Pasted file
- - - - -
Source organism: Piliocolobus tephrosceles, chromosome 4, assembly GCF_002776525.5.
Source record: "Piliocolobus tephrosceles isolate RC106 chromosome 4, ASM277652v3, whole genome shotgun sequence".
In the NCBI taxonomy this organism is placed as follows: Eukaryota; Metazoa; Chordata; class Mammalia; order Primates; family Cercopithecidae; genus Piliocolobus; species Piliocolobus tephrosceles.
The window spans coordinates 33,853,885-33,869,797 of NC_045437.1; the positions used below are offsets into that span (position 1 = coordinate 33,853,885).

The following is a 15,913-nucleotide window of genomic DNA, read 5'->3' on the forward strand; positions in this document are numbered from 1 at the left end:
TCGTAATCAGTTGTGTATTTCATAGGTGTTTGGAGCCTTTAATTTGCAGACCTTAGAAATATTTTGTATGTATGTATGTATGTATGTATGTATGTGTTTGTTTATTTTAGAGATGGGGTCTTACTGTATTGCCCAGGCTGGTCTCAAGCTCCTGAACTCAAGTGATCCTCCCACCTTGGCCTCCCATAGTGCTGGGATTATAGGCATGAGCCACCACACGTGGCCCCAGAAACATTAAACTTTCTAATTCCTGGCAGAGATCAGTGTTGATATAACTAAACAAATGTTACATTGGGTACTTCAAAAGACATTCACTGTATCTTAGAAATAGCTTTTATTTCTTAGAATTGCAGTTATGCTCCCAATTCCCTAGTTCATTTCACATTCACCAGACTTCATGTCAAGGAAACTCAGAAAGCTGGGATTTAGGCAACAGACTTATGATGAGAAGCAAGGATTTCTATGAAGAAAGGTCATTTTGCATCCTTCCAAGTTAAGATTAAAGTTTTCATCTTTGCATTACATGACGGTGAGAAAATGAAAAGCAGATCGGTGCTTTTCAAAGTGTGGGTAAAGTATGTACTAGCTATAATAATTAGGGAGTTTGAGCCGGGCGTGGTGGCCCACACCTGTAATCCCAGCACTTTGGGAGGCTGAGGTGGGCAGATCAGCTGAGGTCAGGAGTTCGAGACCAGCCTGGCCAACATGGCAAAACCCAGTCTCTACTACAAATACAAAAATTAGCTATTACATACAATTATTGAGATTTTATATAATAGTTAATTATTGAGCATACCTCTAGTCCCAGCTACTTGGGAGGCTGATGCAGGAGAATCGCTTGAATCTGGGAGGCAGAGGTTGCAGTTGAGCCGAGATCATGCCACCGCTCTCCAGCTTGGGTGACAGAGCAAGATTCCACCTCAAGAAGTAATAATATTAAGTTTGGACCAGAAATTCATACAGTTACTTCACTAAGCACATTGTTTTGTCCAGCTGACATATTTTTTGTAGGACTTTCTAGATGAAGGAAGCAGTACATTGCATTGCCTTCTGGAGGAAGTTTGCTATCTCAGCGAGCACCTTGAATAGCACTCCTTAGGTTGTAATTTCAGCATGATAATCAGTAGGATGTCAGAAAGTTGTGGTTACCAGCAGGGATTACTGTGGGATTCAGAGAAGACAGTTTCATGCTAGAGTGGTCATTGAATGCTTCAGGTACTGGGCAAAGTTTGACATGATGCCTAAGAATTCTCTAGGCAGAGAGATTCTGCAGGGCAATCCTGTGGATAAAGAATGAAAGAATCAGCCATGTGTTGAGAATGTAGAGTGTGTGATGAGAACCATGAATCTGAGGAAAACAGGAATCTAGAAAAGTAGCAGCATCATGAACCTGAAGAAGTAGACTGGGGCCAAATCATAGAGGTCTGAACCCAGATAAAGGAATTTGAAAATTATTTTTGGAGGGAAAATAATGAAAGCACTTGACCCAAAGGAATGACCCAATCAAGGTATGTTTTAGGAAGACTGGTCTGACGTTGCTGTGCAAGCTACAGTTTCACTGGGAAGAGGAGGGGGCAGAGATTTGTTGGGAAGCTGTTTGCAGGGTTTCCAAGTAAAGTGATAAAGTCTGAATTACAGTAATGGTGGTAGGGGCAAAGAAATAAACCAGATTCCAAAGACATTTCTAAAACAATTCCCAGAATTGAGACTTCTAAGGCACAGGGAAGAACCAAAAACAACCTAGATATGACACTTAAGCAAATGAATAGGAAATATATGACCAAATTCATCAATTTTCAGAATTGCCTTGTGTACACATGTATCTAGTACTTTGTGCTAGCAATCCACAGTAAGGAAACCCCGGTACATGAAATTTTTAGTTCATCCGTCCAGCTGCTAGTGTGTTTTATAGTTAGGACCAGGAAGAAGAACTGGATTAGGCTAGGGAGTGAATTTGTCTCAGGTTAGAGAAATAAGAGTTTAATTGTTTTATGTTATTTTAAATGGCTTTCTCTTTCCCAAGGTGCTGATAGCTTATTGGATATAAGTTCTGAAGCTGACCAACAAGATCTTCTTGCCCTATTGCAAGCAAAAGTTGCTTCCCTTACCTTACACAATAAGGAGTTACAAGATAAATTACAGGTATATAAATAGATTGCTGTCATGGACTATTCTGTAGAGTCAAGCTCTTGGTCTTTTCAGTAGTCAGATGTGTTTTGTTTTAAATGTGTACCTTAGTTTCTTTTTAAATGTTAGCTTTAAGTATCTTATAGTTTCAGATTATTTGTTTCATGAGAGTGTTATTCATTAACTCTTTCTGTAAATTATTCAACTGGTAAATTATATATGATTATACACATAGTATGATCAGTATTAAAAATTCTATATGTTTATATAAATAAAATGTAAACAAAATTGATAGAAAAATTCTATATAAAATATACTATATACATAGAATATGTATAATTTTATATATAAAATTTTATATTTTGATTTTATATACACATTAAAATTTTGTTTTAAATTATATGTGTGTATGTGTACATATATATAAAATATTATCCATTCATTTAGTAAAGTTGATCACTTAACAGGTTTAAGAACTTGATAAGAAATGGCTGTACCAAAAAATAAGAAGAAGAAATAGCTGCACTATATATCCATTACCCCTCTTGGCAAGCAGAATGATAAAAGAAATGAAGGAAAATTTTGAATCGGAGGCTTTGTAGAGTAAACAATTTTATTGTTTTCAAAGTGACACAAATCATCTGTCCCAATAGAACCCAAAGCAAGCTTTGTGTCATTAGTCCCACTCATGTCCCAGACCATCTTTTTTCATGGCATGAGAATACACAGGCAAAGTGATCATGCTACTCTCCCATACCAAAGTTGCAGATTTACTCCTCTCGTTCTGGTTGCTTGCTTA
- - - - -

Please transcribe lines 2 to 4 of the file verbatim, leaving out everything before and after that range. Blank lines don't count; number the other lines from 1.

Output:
Source record: "Piliocolobus tephrosceles isolate RC106 chromosome 4, ASM277652v3, whole genome shotgun sequence".
In the NCBI taxonomy this organism is placed as follows: Eukaryota; Metazoa; Chordata; class Mammalia; order Primates; family Cercopithecidae; genus Piliocolobus; species Piliocolobus tephrosceles.
The window spans coordinates 33,853,885-33,869,797 of NC_045437.1; the positions used below are offsets into that span (position 1 = coordinate 33,853,885).